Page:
Netflix tells ‘woke’ workers to quit if they are offended: ‘culture’ memo

They’re putting woke workers to bed. 

In light of internal dissension triggered by productions like Dave Chappelle’s chaotically controversial stand-up special, Netflix has reportedly issued a shady missive to its disgruntled staffers, underscoring that the streaming behemoth values the “artistic expression” of its content creators over each employee’s personal thoughts, beliefs and lifestyles. 

And any worker who doesn’t like it can ’Flix off. 

“As employees we support the principle that Netflix offers a diversity of stories, even if we find some titles counter to our own personal values,” read the memo, titled “Netflix Culture — Seeking Excellence.”

“Depending on your role, you may need to work on titles you perceive to be harmful,” the communiqué continued. “If you’d find it hard to support our content breadth, Netflix may not be the best place for you.”

The not-so-soft note, dispatched Thursday, follows ongoing personnel protests of Chappelle’s barbs regarding transgender individuals in the Netflix special “The Closer,” which debuted on the digital platform in October. 

Netflix released a dispatch advising its  woke employees to leave the firm if they're unhappy with company policies and practices.
Netflix released a memo advising its woke employees to leave the firm if they’re unhappy with company policies and practices.
Getty Images

During his hourlong chuckle fest, Chappelle, 48, fired off a string of controversial wisecracks about trans women’s genitalia, insisted that “gender is a fact” and deemed the LGBTQ+ community “too sensitive.”

Shortly after the show’s premiere, vexed Netflix staff members staged a walkout in an effort to demonstrate their collective disapproval of the comedian’s digs. 

But the mutiny failed to sway Netflix CEO Ted Sarandos, who maintained his support of Chappelle and continued to air the special.  

Netflix's memo likely comes in response to mass employee protests of Dave Chappelle's controversial stand-up special,
Netflix’s memo likely comes in response to mass employee protests of Dave Chappelle’s controversial stand-up special “The Closer,” in which he targeted the transgender community.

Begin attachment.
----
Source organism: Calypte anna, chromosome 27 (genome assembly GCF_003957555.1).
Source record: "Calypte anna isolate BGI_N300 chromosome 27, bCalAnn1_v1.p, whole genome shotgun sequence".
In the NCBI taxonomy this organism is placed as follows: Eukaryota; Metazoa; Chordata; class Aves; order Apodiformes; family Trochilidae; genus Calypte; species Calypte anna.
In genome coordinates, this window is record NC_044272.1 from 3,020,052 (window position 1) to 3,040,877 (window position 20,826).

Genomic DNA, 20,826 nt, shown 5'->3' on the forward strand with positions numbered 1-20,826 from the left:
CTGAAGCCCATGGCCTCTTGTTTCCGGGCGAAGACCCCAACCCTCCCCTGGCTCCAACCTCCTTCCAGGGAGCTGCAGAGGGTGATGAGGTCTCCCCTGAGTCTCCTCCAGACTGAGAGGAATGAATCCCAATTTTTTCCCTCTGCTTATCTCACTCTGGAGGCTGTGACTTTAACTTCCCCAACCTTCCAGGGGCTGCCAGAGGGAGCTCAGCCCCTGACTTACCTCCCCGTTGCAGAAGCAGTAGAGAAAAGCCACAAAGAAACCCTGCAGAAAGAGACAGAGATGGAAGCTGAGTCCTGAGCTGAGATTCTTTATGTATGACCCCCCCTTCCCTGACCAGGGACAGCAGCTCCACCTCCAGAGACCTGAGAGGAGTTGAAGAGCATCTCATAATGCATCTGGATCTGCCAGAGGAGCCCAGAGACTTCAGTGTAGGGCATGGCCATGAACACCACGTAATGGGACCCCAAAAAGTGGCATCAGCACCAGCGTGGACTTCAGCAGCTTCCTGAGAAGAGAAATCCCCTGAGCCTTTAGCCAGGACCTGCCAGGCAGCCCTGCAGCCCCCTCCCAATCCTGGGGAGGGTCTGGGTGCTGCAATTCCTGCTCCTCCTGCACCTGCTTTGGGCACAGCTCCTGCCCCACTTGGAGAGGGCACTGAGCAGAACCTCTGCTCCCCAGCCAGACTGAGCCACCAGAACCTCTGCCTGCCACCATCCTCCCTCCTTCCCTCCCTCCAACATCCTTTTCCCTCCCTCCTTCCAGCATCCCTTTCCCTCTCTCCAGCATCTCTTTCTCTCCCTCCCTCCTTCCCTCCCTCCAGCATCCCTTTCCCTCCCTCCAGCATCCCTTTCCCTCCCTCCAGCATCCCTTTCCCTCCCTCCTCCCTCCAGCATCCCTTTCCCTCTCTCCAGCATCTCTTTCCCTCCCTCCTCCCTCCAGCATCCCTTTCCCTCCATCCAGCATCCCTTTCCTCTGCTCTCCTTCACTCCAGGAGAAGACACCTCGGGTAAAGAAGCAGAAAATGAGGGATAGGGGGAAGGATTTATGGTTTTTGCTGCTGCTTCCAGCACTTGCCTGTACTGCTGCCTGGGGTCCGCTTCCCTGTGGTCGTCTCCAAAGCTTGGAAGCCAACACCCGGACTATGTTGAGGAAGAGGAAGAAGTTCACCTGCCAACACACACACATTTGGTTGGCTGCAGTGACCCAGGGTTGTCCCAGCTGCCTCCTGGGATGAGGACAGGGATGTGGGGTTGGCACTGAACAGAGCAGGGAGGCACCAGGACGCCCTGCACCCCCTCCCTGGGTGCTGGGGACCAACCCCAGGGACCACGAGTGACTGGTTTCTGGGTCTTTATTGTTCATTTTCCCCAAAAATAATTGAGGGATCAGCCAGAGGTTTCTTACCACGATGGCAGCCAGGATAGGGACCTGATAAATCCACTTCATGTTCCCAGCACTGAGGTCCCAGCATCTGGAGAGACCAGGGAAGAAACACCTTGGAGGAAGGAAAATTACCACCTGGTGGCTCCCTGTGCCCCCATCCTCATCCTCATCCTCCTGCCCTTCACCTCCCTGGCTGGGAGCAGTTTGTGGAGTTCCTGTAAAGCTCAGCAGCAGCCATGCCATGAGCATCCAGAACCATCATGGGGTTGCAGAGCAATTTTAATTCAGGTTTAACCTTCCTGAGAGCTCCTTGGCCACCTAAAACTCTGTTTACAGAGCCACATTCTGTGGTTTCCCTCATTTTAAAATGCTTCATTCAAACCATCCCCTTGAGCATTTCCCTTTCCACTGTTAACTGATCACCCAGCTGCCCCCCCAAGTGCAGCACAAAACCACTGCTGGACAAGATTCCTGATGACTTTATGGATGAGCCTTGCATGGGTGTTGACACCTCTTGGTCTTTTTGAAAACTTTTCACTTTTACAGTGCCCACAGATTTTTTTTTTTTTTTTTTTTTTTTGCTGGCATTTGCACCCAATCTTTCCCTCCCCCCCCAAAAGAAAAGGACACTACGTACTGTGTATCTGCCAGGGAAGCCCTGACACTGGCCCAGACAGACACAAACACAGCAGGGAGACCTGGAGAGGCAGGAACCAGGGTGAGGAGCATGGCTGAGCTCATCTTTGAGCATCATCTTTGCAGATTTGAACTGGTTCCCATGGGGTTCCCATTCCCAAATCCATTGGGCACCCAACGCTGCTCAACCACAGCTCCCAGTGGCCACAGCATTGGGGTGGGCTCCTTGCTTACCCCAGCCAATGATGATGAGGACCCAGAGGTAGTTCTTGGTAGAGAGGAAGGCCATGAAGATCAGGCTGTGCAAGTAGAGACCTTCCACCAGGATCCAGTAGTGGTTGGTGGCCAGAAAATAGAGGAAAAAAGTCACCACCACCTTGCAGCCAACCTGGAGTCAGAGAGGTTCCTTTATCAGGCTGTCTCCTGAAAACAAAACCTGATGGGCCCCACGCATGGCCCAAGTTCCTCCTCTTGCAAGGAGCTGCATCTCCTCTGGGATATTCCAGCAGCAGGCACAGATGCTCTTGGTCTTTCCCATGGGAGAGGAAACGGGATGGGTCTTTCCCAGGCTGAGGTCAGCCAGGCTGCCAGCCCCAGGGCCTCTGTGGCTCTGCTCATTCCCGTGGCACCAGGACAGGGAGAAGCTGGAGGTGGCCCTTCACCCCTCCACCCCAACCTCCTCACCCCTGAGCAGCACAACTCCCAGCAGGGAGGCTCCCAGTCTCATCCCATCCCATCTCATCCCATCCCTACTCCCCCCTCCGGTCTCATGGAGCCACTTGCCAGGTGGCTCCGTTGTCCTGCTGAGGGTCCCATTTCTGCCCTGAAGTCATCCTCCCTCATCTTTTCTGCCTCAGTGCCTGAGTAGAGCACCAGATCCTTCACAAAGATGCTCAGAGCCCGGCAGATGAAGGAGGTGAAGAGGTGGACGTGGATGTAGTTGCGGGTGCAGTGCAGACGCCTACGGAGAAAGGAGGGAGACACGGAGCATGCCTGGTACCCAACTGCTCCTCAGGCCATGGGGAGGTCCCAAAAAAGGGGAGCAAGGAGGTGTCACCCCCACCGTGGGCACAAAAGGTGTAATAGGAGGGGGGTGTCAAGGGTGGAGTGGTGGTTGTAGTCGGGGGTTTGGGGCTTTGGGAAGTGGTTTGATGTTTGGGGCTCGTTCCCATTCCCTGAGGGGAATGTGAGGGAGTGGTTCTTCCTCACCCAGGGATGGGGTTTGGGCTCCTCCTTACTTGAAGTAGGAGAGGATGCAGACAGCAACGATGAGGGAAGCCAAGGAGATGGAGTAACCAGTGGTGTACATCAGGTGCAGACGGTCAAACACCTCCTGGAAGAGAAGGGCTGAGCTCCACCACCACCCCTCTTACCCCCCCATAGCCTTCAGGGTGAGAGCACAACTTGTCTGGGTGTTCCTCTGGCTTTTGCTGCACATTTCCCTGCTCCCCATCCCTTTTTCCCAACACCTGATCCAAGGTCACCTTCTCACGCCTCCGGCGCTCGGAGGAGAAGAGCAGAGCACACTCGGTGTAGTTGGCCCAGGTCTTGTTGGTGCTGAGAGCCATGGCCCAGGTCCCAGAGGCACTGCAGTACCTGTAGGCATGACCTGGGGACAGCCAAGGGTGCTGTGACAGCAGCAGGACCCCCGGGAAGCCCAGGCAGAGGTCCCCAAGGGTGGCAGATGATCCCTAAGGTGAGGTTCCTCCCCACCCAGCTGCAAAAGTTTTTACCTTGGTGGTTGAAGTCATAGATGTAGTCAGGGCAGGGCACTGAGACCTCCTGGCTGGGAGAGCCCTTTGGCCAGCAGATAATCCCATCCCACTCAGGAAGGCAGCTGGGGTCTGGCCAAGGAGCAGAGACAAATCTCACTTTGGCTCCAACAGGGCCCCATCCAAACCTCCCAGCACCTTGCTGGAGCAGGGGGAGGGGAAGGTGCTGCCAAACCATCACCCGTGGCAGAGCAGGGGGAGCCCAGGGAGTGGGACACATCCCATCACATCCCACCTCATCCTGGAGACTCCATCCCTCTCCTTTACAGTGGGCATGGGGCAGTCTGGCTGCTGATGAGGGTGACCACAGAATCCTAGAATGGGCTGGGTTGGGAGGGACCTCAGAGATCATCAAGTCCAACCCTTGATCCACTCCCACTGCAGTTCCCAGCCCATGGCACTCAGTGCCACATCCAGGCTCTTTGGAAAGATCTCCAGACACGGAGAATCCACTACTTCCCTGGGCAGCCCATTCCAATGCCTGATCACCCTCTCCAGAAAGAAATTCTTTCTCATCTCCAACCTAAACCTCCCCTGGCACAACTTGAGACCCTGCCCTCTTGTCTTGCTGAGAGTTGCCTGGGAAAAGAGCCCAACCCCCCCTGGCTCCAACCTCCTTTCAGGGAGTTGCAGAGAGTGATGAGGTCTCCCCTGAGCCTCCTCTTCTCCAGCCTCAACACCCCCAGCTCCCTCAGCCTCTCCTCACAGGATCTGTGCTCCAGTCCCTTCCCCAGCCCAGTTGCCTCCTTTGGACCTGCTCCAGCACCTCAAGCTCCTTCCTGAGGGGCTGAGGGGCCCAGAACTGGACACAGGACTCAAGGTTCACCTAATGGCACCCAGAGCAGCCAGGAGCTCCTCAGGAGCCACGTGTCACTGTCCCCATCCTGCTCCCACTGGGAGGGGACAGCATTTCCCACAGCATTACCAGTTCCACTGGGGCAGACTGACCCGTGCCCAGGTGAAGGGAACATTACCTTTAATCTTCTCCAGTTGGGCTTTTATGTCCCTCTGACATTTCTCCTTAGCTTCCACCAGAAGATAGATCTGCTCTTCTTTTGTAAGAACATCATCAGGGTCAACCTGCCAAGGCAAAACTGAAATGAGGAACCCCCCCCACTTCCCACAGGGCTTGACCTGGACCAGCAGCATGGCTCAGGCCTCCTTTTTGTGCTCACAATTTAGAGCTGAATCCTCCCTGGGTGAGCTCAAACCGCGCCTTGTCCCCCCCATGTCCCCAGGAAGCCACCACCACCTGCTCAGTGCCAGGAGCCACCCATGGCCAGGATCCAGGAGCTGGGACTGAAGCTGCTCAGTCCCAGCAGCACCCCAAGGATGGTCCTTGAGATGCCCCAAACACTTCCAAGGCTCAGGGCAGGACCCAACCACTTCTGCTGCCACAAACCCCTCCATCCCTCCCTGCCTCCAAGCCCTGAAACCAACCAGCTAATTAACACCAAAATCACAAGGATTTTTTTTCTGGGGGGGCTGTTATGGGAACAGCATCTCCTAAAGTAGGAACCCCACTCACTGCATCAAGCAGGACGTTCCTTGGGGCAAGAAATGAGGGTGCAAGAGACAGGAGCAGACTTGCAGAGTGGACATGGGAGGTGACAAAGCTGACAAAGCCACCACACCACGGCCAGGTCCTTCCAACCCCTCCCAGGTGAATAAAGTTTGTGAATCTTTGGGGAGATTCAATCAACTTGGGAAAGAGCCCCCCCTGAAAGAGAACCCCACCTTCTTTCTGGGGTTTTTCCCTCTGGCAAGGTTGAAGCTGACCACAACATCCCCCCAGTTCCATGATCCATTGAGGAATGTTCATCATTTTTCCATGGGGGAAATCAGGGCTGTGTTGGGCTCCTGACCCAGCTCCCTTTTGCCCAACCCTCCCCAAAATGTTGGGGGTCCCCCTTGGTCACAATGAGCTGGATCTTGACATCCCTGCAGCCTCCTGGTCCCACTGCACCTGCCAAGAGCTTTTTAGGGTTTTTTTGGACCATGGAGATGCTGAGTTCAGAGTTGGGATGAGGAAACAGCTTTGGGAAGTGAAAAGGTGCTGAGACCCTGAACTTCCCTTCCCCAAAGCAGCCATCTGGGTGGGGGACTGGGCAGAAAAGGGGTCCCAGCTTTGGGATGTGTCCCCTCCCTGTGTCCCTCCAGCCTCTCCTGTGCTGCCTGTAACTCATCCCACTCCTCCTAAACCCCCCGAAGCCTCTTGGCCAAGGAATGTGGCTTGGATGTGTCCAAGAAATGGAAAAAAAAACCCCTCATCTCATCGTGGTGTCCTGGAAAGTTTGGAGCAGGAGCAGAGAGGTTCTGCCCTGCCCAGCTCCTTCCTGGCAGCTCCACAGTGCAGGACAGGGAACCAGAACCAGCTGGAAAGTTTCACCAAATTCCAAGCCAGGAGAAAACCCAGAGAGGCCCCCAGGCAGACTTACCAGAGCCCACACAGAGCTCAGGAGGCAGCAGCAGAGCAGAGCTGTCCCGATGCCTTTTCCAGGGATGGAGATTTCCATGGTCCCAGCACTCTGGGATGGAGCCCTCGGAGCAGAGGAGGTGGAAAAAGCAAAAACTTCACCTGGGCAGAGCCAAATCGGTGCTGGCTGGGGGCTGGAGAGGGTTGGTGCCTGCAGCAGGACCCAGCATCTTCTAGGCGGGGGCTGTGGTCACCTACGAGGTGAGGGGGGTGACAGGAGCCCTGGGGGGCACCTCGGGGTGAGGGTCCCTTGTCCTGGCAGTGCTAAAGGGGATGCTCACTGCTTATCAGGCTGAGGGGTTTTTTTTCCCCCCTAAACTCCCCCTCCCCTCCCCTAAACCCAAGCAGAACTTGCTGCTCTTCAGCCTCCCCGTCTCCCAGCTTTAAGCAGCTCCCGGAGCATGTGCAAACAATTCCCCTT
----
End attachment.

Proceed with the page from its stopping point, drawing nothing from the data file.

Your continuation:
Netflix

And as a warning to any remaining discontented cogs, the company’s freshly distributed letter underlined its commitment to prioritizing artistic expression.   

“Entertaining the world is an amazing opportunity and also a challenge because viewers have very different tastes and points of view,” stated the lengthy proclamation. “So we offer a wide variety of TV shows and movies, some of which can be provocative.”

“Depending on your role, you may need to work on titles you perceive to be harmful.”

Netflix memo to employees

“To help members make informed choices about what to watch,” it added, “we offer ratings, content warnings and easy to use parental controls.”

And although the streaming giant acknowledged that its content may be problematic for some viewers, it remains firm that it will not silence the voices of its artists. 

“Not everyone will like — or agree with — everything on our service,” said the broadcaster.  

“While every title is different, we approach them based on the same set of principles: we support the artistic expression of the creators we choose to work with; we program for a diversity of audiences and tastes; and we let viewers decide what’s appropriate for them, versus having Netflix censor specific artists or voices,” it emphasized. 

Netflix — which suffered a loss of 200,000 subscribers in the first quarter of 2022, and expects to see an additional decrease of a whopping 2 million audience members over the next four months — also urged employees to “spend our members’ money wisely” in the “Valued Behaviors” section of the document. 

The streaming giant warned dissatisfied staffers that its
The streaming giant warned dissatisfied staffers that its “dream team” of workers will not be coddled but rather whipped into shape like a sports team.
Netflix

Elsewhere, the newsletter reminded laborers that the company does not intend to treat workers like “family” members but rather like lionhearted sportsmen on an award-winning athletic “dream team” — one on which any player can easily be benched or booted. 

“We model ourselves on being a professional sports team, not a family,” wrote Netflix. “A family is about unconditional love. A dream team is about pushing yourself to be the best possible teammate, caring intensely about your team, and knowing that you may not be on the team forever.”

The bulletin also reminded peeved employees, “Dream teams are not right for everyone.”

Its waggish attack on groaners notwithstanding, the company closed its advisory with a summary of what makes Netflix a “special” place to work, noting its mission to “encourage decision-making by employees, share information openly, broadly, and deliberately, communicate candidly and directly and keep only our highly effective people.”

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